Ternes' case against Duryee was the first of seven POST would file against Lake County officers.

Former Lake County Sgt. Dan Duryee
  • Former Lake County Sgt. Dan Duryee

But before Duryee's or any of the other cases went to a hearing, Ternes, like Bowen, himself became the subject of an investigation.

At the same June 2012 Law and Justice Interim Committee hearing at which Bowen was ordered to deliver a half-truth testimony, Ternes requested that the committee draft legislation that would help POST investigate allegations against officers. He proposed to designate POST a criminal justice agency and grant it investigative authority.

The committee chairman, at least, supported the proposals, but they were met with stiff resistance from state law enforcement associations. Missoula Police Chief Mark Muir, president of the Montana Association of Chiefs of Police, wrote a letter to POST Council in July 2012 stating that Ternes' requests amounted to a "power grab." Muir told the Independent at the time that he didn't want POST to "just come in and flex the licensing authority," and that it should remain "strictly an administrative agency."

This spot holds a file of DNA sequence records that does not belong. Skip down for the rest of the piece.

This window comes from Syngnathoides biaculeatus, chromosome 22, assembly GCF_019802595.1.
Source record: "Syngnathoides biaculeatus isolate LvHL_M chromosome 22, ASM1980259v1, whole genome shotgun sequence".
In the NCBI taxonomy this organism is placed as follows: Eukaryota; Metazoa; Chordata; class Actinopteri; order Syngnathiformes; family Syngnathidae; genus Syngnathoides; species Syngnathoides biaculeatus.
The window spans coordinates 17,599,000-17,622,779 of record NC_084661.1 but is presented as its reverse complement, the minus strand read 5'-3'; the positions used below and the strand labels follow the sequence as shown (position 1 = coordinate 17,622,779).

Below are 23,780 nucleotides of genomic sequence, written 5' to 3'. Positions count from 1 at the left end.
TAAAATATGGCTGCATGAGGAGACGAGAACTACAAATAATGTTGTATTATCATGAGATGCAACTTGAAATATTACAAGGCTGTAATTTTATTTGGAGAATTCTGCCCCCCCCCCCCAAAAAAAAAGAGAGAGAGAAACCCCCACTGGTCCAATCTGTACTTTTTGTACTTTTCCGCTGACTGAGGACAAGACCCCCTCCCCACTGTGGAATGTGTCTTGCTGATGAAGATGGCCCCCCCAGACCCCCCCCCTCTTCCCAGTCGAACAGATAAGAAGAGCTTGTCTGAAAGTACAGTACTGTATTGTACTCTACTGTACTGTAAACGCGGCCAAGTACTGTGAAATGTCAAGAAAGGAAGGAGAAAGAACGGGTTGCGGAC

POST Council subsequently placed Ternes on administrative leave while a Helena-based human resources consultant investigated Ternes' job performance.

In October 2012, the consultant, Jim Kerins, completed a 214-page report informed by 24 interviews with people who had worked with Ternes—mostly sheriffs, police chiefs, city and county attorneys and current and former POST Council members. They voiced a number of complaints, among them the fact that Ternes proposed legislation without approval of the POST Council. Others complained about "office administration issues that were not addressed in an effective or timely manner."